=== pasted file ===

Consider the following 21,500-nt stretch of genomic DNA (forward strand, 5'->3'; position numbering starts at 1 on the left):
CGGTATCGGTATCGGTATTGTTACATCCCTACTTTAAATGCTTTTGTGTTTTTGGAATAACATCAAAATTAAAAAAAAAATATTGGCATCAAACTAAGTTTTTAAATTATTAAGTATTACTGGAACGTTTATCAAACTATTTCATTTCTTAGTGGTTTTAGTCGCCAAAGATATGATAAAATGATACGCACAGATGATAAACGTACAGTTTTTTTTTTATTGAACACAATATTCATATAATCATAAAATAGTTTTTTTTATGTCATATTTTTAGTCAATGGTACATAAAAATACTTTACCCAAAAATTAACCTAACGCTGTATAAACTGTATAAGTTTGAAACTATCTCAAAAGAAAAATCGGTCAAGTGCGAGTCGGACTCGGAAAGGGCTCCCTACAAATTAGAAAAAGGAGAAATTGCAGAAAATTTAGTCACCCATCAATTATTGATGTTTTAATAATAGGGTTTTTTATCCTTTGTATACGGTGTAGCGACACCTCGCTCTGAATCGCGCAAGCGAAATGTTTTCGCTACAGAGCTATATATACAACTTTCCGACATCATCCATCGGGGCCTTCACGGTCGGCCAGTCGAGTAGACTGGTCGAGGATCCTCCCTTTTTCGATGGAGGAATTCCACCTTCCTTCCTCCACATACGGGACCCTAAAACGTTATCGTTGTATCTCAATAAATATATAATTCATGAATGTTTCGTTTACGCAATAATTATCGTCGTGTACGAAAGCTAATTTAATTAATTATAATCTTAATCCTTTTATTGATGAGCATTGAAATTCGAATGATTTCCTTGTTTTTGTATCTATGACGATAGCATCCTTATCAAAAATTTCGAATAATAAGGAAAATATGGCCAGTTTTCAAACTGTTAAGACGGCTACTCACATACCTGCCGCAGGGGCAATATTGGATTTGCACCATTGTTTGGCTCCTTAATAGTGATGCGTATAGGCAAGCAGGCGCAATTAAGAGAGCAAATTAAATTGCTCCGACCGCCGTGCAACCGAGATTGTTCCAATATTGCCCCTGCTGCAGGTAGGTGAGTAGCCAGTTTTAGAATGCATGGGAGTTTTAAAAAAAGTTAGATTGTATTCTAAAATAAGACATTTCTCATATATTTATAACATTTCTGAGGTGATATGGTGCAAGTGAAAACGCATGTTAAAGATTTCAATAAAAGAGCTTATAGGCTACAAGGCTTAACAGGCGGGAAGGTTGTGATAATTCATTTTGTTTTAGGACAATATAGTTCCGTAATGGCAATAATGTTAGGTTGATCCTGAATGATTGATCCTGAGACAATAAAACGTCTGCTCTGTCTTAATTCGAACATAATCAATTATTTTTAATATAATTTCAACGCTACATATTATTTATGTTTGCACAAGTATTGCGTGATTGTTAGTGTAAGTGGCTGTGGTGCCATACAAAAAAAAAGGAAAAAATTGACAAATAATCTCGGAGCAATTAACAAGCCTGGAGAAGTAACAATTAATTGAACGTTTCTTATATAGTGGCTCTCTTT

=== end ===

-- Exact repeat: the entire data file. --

Consider the following 21,500-nt stretch of genomic DNA (forward strand, 5'->3'; position numbering starts at 1 on the left):
CGGTATCGGTATCGGTATTGTTACATCCCTACTTTAAATGCTTTTGTGTTTTTGGAATAACATCAAAATTAAAAAAAAAATATTGGCATCAAACTAAGTTTTTAAATTATTAAGTATTACTGGAACGTTTATCAAACTATTTCATTTCTTAGTGGTTTTAGTCGCCAAAGATATGATAAAATGATACGCACAGATGATAAACGTACAGTTTTTTTTTTATTGAACACAATATTCATATAATCATAAAATAGTTTTTTTTATGTCATATTTTTAGTCAATGGTACATAAAAATACTTTACCCAAAAATTAACCTAACGCTGTATAAACTGTATAAGTTTGAAACTATCTCAAAAGAAAAATCGGTCAAGTGCGAGTCGGACTCGGAAAGGGCTCCCTACAAATTAGAAAAAGGAGAAATTGCAGAAAATTTAGTCACCCATCAATTATTGATGTTTTAATAATAGGGTTTTTTATCCTTTGTATACGGTGTAGCGACACCTCGCTCTGAATCGCGCAAGCGAAATGTTTTCGCTACAGAGCTATATATACAACTTTCCGACATCATCCATCGGGGCCTTCACGGTCGGCCAGTCGAGTAGACTGGTCGAGGATCCTCCCTTTTTCGATGGAGGAATTCCACCTTCCTTCCTCCACATACGGGACCCTAAAACGTTATCGTTGTATCTCAATAAATATATAATTCATGAATGTTTCGTTTACGCAATAATTATCGTCGTGTACGAAAGCTAATTTAATTAATTATAATCTTAATCCTTTTATTGATGAGCATTGAAATTCGAATGATTTCCTTGTTTTTGTATCTATGACGATAGCATCCTTATCAAAAATTTCGAATAATAAGGAAAATATGGCCAGTTTTCAAACTGTTAAGACGGCTACTCACATACCTGCCGCAGGGGCAATATTGGATTTGCACCATTGTTTGGCTCCTTAATAGTGATGCGTATAGGCAAGCAGGCGCAATTAAGAGAGCAAATTAAATTGCTCCGACCGCCGTGCAACCGAGATTGTTCCAATATTGCCCCTGCTGCAGGTAGGTGAGTAGCCAGTTTTAGAATGCATGGGAGTTTTAAAAAAAGTTAGATTGTATTCTAAAATAAGACATTTCTCATATATTTATAACATTTCTGAGGTGATATGGTGCAAGTGAAAACGCATGTTAAAGATTTCAATAAAAGAGCTTATAGGCTACAAGGCTTAACAGGCGGGAAGGTTGTGATAATTCATTTTGTTTTAGGACAATATAGTTCCGTAATGGCAATAATGTTAGGTTGATCCTGAATGATTGATCCTGAGACAATAAAACGTCTGCTCTGTCTTAATTCGAACATAATCAATTATTTTTAATATAATTTCAACGCTACATATTATTTATGTTTGCACAAGTATTGCGTGATTGTTAGTGTAAGTGGCTGTGGTGCCATACAAAAAAAAAGGAAAAAATTGACAAATAATCTCGGAGCAATTAACAAGCCTGGAGAAGTAACAATTAATTGAACGTTTCTTATATAGTGGCTCTCTTT